Page:Popular Science Monthly Volume 12.djvu/127

From Wikisource
Jump to: navigation, search
This page has been validated.

Obituary.—We have to record the death of the astronomer Leverrier, which took place at Paris on September 23d. Leverrier was born in 1811. Early in life he evinced great aptitude for chemical research, but his natural bent lay rather in the direction of the mathematical sciences. On being appointed to a position in the Polytechnic School, he devoted himself with great ardor to the study of the great problems of speculative astronomy, and soon earned high distinction by sundry memoirs. He was elected member of the Paris Academy of Sciences in 1846, and during the same year he made the great astronomical discovery of his life—that of the planet Neptune. In 1849 he entered political life as a deputy in the Legislative Assembly; under the Empire he was a senator, and for some time Inspector-General of Public Instruction. In 1853 he was appointed Director of the Paris Observatory, and so continued till 1870, when he resigned. He was reappointed in 1872, and held the position till his death. That sad event was no doubt hastened by the effects of mental overwork in his search for an intra-Mercurial planet.


The death is announced of J. P. Gassiot, F. R. S., in the eightieth year of his age. Mr. Gassiot was a merchant of London, but devoted his leisure to scientific research. In 1838 he was an active member of an electrical society, and for the remainder of his life devoted himself specially to the study of electrical phenomena. He was the author of several papers contributed to the "Philosophical Transactions" of the Royal Society of London. He was a munificent patron of science, and a helper of scientific men.


British Association Papers.—In his presidential address in Section D of the British Association, Dr. J. Gwyn Jeffreys vehemently attacked the doctrine of evolution, which he declared to be simply a "product of imagination. . . . I cannot," he said, "identify a single species of the Cretaceous Mollusca as now living or recent. All of them are evidently tropical forms. This question of identity depends, however, on the capability of hereditary persistence which some species possess; and although a certain degree of modification may be caused by an alteration of conditions in the course of incalculable ages, our knowledge is not sufficient to enable us to do more than vaguely speculate, and surely not to take for granted the transmutation of species. We have no proof of anything of the kind. Devolution or succession appears to be the law of Nature; evolution (in its modern interpretation) may be regarded as the product of human imagination. I am not a believer in the fixity of species, nor in their periodical extinction and replacement by other species. The notorious imperfection of the geological record ought to warn us against such hasty theorization. We cannot conceive the extent of this imperfection. Not merely are our means of geological information restricted to those outer layers of the earth which are within our sight, but nearly three-fourths of its surface is inaccessible to us, so long as it is covered by the sea. Were this not the case we might have some chance of discovering a few of the missing links which would connect the former with the existing fauna and flora. It is impossible even to guess what strata underlie the bottom of the ocean, or where the latter attained its present position relatively to that of the land. The materials of the sea-bed have been used over and over again in the formation of the earth's crust, and the future history of our globe will to the end of time repeat the past."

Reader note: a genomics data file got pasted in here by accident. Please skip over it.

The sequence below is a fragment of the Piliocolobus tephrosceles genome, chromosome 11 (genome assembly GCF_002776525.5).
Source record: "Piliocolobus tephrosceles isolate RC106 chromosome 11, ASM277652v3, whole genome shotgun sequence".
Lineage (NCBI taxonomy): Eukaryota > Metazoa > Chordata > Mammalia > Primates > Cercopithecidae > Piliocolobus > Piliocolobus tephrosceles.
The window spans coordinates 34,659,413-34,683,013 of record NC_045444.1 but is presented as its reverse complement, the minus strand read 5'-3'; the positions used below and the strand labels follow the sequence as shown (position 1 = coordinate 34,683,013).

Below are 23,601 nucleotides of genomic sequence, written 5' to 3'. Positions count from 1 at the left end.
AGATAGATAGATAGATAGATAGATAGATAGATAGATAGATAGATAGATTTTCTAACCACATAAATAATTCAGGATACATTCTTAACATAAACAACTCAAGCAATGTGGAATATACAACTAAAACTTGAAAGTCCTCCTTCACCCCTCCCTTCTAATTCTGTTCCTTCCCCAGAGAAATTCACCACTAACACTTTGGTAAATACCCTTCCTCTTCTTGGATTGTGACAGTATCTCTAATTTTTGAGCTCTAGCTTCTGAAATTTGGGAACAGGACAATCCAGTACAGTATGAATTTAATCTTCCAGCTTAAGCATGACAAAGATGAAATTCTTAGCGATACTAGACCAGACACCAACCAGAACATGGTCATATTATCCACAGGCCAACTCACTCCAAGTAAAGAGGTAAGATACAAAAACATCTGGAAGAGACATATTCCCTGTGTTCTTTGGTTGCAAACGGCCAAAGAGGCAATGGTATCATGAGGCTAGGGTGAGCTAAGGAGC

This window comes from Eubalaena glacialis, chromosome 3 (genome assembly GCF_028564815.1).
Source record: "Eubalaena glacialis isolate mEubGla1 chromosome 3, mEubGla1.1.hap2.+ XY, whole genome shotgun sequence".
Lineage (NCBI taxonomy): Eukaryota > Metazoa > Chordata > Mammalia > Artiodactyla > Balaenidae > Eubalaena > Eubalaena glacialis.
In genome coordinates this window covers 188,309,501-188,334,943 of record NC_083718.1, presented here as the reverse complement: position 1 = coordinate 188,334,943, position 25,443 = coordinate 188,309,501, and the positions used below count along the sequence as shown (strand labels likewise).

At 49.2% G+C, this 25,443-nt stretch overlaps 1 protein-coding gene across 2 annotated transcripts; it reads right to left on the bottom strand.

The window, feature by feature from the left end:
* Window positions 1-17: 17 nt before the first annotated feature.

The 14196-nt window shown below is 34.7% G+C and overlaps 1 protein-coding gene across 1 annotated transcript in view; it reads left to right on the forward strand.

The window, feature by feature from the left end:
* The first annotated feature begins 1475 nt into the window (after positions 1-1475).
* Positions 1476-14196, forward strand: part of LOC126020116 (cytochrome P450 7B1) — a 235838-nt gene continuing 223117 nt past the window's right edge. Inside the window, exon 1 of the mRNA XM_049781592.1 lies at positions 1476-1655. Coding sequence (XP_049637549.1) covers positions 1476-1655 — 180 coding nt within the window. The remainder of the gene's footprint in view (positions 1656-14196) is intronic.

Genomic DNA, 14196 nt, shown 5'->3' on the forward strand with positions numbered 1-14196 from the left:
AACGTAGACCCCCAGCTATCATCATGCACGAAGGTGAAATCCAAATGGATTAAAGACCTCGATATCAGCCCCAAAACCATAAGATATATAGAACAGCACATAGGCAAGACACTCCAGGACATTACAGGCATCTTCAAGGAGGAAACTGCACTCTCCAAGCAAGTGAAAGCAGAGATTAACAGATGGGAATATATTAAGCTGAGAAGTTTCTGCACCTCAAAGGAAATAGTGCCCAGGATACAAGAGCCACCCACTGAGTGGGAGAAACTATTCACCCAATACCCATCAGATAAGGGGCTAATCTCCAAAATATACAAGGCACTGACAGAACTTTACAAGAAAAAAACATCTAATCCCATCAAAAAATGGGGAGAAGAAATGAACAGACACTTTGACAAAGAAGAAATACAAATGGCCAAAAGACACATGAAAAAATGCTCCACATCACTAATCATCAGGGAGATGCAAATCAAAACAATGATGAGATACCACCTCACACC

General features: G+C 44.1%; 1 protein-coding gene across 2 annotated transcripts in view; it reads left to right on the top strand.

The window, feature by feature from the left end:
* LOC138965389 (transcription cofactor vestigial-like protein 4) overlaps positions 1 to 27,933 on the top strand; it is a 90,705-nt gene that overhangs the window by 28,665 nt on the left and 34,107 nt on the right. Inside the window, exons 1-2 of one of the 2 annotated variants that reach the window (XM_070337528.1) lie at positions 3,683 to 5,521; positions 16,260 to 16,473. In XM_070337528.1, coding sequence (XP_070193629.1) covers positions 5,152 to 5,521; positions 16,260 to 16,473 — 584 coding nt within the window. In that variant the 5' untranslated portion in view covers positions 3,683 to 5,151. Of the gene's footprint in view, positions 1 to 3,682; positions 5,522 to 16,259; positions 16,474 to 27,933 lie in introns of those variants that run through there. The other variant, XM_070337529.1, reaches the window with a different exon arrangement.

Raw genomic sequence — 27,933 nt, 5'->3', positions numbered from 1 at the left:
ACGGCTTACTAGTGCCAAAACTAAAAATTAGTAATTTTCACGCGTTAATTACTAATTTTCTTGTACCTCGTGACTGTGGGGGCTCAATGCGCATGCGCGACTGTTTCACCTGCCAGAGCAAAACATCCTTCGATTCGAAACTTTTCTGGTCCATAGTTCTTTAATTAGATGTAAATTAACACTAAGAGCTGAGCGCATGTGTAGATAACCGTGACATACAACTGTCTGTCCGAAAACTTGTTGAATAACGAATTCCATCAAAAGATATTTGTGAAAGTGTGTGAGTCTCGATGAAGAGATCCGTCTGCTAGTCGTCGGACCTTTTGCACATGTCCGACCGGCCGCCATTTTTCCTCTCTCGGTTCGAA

Miss A. W. Buckland, in a paper on "The Stimulants of Ancient and Modern Savages," said that the use of stimulants is almost universal. Among the lowest races the form of stimulant employed is now, as in ages past, some sort of root or leaf chewed for its strengthening and invigorating properties, such as the pitberry, recently discovered in use among nations in Central Australia, and the coca-leaf among the Indians of South America; but no sooner did the nations advance to the agricultural stage than they began to make fermented drinks from the roots of grains cultivated for food. Hence the beer of Egypt, which probably found its way with the wheat and barley of that land to the Swiss lake-dwellings, and over a great part of Europe, having been evidently known in Greece and